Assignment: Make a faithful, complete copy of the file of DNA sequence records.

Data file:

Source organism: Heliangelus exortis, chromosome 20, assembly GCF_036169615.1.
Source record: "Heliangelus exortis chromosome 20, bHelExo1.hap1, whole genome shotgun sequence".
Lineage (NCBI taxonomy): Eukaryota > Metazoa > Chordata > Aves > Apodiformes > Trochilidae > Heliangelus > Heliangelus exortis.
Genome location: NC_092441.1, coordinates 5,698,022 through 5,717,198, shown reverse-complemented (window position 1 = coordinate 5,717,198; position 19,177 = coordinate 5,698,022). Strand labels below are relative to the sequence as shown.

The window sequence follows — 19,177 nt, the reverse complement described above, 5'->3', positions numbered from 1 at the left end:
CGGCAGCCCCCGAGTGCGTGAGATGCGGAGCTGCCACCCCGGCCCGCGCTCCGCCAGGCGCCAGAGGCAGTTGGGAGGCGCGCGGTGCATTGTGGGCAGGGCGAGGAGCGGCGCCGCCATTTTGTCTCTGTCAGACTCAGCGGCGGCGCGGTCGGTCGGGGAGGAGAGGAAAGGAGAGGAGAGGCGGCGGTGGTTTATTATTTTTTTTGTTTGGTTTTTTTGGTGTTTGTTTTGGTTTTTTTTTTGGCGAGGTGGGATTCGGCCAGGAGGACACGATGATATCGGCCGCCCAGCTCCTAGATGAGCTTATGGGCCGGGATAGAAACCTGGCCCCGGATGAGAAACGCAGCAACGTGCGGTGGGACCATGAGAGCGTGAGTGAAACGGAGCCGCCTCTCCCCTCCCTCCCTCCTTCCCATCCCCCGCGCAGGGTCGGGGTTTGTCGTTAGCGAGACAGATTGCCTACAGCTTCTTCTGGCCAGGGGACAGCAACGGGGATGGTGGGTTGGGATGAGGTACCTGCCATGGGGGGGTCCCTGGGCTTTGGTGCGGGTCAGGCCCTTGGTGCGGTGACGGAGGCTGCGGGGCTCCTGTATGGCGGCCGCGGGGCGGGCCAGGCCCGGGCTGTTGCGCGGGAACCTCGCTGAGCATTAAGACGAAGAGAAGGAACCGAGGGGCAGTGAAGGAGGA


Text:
Source organism: Heliangelus exortis, chromosome 20, assembly GCF_036169615.1.
Source record: "Heliangelus exortis chromosome 20, bHelExo1.hap1, whole genome shotgun sequence".
Lineage (NCBI taxonomy): Eukaryota > Metazoa > Chordata > Aves > Apodiformes > Trochilidae > Heliangelus > Heliangelus exortis.
Genome location: NC_092441.1, coordinates 5,698,022 through 5,717,198, shown reverse-complemented (window position 1 = coordinate 5,717,198; position 19,177 = coordinate 5,698,022). Strand labels below are relative to the sequence as shown.

The window sequence follows — 19,177 nt, the reverse complement described above, 5'->3', positions numbered from 1 at the left end:
CGGCAGCCCCCGAGTGCGTGAGATGCGGAGCTGCCACCCCGGCCCGCGCTCCGCCAGGCGCCAGAGGCAGTTGGGAGGCGCGCGGTGCATTGTGGGCAGGGCGAGGAGCGGCGCCGCCATTTTGTCTCTGTCAGACTCAGCGGCGGCGCGGTCGGTCGGGGAGGAGAGGAAAGGAGAGGAGAGGCGGCGGTGGTTTATTATTTTTTTTGTTTGGTTTTTTTGGTGTTTGTTTTGGTTTTTTTTTTGGCGAGGTGGGATTCGGCCAGGAGGACACGATGATATCGGCCGCCCAGCTCCTAGATGAGCTTATGGGCCGGGATAGAAACCTGGCCCCGGATGAGAAACGCAGCAACGTGCGGTGGGACCATGAGAGCGTGAGTGAAACGGAGCCGCCTCTCCCCTCCCTCCCTCCTTCCCATCCCCCGCGCAGGGTCGGGGTTTGTCGTTAGCGAGACAGATTGCCTACAGCTTCTTCTGGCCAGGGGACAGCAACGGGGATGGTGGGTTGGGATGAGGTACCTGCCATGGGGGGGTCCCTGGGCTTTGGTGCGGGTCAGGCCCTTGGTGCGGTGACGGAGGCTGCGGGGCTCCTGTATGGCGGCCGCGGGGCGGGCCAGGCCCGGGCTGTTGCGCGGGAACCTCGCTGAGCATTAAGACGAAGAGAAGGAACCGAGGGGCAGTGAAGGAGGA